In light of such applications, our software currently allows one to determine only one physical realization in cases where the number of solutions is prohibitively large, specifcally for QECCs with large-dimension stabilizers (r = m − k 1). However, this single solution does not come with any explicit guarantees regarding depth or number of two-qubit gates or avoiding certain physical qubits. Therefore, even devel-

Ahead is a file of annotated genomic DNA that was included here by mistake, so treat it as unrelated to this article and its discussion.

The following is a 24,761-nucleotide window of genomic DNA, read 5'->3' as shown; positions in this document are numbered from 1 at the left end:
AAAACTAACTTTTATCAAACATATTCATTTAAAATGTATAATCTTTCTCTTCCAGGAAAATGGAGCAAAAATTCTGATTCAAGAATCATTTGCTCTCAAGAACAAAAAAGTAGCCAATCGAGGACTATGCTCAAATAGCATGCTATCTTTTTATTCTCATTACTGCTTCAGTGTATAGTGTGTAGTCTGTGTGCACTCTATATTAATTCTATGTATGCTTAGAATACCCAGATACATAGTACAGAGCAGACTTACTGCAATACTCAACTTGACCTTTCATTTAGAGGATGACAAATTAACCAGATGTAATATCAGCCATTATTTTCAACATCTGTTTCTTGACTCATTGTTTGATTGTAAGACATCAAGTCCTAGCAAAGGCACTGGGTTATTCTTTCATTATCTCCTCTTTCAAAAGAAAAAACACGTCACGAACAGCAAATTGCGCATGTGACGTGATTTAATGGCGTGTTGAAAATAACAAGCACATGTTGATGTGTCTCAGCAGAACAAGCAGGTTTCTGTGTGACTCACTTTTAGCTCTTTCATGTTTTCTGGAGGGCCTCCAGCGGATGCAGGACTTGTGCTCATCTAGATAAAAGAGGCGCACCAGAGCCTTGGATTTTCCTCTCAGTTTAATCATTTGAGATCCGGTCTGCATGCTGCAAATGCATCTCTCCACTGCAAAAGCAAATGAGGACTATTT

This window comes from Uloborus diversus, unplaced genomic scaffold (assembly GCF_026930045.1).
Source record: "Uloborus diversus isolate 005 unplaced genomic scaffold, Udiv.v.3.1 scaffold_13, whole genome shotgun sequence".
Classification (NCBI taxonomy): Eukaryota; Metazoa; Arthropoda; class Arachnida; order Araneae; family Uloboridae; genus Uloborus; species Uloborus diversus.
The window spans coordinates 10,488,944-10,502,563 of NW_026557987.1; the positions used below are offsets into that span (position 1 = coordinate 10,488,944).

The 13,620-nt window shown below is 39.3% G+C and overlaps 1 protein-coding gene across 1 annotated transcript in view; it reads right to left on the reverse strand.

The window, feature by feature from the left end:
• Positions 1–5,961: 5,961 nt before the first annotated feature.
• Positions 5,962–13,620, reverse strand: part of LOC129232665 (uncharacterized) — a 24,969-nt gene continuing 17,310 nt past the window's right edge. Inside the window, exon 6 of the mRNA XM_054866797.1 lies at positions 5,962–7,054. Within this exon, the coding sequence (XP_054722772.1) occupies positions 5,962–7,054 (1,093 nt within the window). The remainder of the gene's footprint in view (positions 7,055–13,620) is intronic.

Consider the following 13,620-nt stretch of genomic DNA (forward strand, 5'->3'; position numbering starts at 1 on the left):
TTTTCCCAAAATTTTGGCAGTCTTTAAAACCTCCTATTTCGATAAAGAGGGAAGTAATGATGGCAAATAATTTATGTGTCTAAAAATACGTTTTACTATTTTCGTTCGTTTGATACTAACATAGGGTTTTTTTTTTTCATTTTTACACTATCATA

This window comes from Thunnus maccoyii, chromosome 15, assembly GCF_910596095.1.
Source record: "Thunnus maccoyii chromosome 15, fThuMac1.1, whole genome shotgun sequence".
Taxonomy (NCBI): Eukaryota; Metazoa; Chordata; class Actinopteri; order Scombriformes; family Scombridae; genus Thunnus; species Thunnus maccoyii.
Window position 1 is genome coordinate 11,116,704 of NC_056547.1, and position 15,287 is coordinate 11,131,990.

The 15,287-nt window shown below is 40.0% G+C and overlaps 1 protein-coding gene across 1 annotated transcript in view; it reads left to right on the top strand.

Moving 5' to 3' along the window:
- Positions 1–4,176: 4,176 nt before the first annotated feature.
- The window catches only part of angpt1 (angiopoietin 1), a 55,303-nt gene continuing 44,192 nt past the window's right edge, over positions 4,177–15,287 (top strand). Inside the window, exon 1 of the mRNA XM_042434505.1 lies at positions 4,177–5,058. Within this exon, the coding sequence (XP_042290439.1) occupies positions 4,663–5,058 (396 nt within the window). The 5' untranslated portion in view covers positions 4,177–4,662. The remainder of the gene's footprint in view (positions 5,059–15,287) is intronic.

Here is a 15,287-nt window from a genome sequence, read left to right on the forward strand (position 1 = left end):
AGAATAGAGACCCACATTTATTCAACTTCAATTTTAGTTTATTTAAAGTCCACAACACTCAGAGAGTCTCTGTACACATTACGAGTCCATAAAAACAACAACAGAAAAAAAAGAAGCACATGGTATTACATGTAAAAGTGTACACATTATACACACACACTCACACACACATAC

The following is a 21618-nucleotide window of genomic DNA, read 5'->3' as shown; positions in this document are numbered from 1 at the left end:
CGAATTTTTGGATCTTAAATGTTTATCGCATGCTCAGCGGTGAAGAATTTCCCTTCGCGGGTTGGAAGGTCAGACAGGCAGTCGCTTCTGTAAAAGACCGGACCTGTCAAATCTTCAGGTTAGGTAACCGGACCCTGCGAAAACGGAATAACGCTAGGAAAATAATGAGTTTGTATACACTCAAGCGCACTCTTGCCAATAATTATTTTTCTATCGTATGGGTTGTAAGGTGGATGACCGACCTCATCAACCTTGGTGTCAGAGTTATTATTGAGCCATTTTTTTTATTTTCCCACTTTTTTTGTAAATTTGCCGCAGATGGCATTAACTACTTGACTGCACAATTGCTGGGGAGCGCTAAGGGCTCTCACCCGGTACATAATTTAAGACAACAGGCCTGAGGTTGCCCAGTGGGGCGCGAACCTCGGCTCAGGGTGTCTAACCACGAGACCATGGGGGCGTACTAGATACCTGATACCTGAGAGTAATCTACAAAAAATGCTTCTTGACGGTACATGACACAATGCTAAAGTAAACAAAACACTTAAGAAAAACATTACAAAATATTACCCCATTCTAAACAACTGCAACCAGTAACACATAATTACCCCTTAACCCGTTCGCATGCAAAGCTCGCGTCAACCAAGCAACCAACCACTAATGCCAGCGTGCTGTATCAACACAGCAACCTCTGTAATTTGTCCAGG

FIGURE 1. Two physical circuits that realize the CZ gate on the two oping heuristics to directly optimize for a “good enough” logical qubits of the [[4, 2, 2]] code. solution, instead of assembling all solutions and searching over them, will have a signifcant impact on the effciency of compilers. on the two logical qubits are shown in Fig. 1. The logi- cal Pauli operators in this case are X¯1 = X1X2, X¯2 = X1X3, B. QECCS FOR UNIVERSAL QUANTUM COMPUTATION Z¯1 = Z2Z4, Z¯2 = Z3Z4. Assuming that single-qubit gates do not contribute to com- Physical single-qubit rotation gates on trapped-ion qubits plexity (or diffculty of implementation), we observe that are natural, reliable and have a long history [39]. Re- both choices have the same number of two-qubit gates and cently, it has also been observed that small-angle Mølmer- θ = θ · − θ · depth. More interestingly, we see that the second choice Sørensen gates, i.e., XXij( ) cos 2 I4 ı sin 2 XiXj for θ completely avoids the frst physical qubit while realizing the small , are more reliable than the maximally-entangling XX π same logical CZ operation. Therefore, if either the frst qubit ij( 2 ) gate [40]. Since these are the primitive operations itself has poor fdelity or coupling to it does, then clearly the in trapped-ion systems [41], codes that support a transversal T = , ıπ second choice is more appropriate. Preliminary experiments diag(1 exp( 4 )) gate, such as the tri-orthogonal codes on the IBM system confrm this advantage when qubits are mentioned earlier, could be directly used for computation mapped appropriately. Note that even if we use a QECC that rather than being dedicated for expensive magic state distil- protects a single qubit but has a transversal CZ implemen- lation [10], [42]–[44]. However, it is well-known that there tation, i.e., the logical CZ is a CZ between corresponding exists no single QECC that supports a universal set of gates physical qubits in two separate code blocks, this incurs a where all of them have a transversal implementation at the larger overhead than the above scheme. We identifed this ex- logical level [45]–[47]. Therefore, there is a natural tradeoff ample by using our open-source implementation of our LCS between exploiting transversality for logical non-Clifford op- algorithm, which is available on github.3 In order to identify erations versus Clifford operations. (or construct) more interesting codes that exhibit a “rich” Indeed, this will be a realistic alternative only if the logical set of choices for each logical operator, one needs a better Clifford operations on these codes are “error-resilient”, by understanding of the geometry of the space of symplectic so- which we mean that for at least constant-depth circuits, the lutions. We believe this is an important open problem arising most likely errors remain correctable and do not propagate from this article. catastrophically through the Clifford sections of these logical For near-term Noisy Intermediate-Scale Quantum (NISQ) circuits. For this purpose, our LCS algorithm can be a sup- [32] era of quantum computers, a lot of current research portive tool to investigate properties of stabilizer QECCs that is focused on equipping compilers with routines that opti- guarantee error-resilience of their logical Clifford operators. mize circuits for depth and two-qubit gates, and the map- Note that constant-depth circuits have been shown to provide ping of qubits from the algorithm to the hardware, while all a quantum advantage over classical computation [48]. In fact, taking into account the specifc characteristics and noise in it has been shown that the advantage persists even if those the hardware [31], [33]–[36]. Although employing QECCs circuits are noisy [49], and the proof involves a QECC which is considered to be beyond the NISQ regime, exploiting admits constant-depth logical Cliffords. simple codes, such as the [[4, 2, 2]] code and using post- selection provides increased reliability than uncoded com- C. ORGANIZATION putation (as Harper and Flammia have demonstrated [37], The rest of this article is organized as follows. Section II [38]). Therefore, our effcient LCS algorithm might fnd an discusses the connection between quantum computation and application in such quantum compilers, where the utility is to the binary symplectic group, which forms the foundation for determine the best physical realization of a logical operator this article. Section III begins by outlining the process of with respect to current system characteristics. Specifcally, fnding logical Clifford gates through a demonstration for , , this allows dynamic compilation (i.e., during program ex- the [[6 4 2]] CSS code [27], [50]. Then the general case of ecution) that could provide signifcant reliability gains in stabilizer codes is discussed rigorously via four theorems practice. and our LCS algorithm. Finally, Section IV concludes this article. Appendix B discusses the proof of Theorem 1, and Appendix C provides the source code for Algorithm 2 with 3[Online]. Available: https://github.com/nrenga/symplectic-arxiv18a extensive comments.